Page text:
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UCLA

Students appreciate parents' involvement

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By Kathy Wyer

Published Jan 28, 2008 5:42 PM


While college officials nationwide report that parents are heavily involved in the college experiences of their children, a strong majority of today's college freshmen don’t seem to mind. In fact, they believe their parents are involved the "right amount," according to UCLA's annual survey of the nation's entering undergraduates.

But when researchers looked at the responses of Latino students, a larger percentage of them, compared to white students, say their parents are involved “too little” in helping them choose college activities or select courses. The Freshman Survey is part of the Cooperative Institutional Research Program (CIRP) and is administered by the Higher Education Research Institute at UCLA's Graduate School of Education & Information Studies.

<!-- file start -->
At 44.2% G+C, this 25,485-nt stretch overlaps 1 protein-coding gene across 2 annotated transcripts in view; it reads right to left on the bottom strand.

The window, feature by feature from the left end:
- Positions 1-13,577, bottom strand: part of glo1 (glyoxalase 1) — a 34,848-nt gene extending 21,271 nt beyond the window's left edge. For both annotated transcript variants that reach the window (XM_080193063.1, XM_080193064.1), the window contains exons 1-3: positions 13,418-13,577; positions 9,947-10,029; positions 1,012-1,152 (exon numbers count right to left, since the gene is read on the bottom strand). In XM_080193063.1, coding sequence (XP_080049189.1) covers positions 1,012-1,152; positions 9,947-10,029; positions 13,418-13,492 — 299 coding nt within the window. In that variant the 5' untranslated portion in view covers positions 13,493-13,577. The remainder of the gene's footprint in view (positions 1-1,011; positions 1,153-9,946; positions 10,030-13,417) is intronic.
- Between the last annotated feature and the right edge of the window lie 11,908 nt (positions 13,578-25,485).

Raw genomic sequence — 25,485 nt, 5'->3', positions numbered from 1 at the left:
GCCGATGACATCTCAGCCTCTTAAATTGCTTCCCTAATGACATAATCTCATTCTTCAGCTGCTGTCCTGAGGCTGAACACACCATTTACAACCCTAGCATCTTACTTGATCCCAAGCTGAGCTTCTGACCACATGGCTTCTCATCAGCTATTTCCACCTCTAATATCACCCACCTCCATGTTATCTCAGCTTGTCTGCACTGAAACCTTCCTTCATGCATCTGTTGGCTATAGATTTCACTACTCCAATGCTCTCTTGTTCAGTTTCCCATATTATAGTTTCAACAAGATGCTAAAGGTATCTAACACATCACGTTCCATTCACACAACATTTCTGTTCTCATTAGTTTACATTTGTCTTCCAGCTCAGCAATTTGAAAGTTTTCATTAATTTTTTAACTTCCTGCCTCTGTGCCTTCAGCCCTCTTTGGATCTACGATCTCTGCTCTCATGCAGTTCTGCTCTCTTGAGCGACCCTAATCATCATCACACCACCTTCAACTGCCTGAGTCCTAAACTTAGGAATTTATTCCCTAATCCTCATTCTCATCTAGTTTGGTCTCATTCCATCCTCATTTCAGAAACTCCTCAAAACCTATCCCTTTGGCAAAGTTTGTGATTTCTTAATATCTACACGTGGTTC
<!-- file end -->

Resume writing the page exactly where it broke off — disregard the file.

The latest report suggests freshmen show a dependency on parents when making college-related decisions.

"When parents intervene in their children's college life and decision-making, students may not necessarily develop their own problem-solving skills, which may limit developmental gains in their learning experiences," said John H. Pryor, a co-author of the report and director of CIRP.

A majority of freshmen considered their parents' participation in their college careers to be the "right amount," with 84% reporting the "right amount" of parental involvement in their decision to go to college, 80.5% in their decision to attend the college at which they enrolled and 77.5% in dealing with college officials.

See UCLA Today Online for the complete story.

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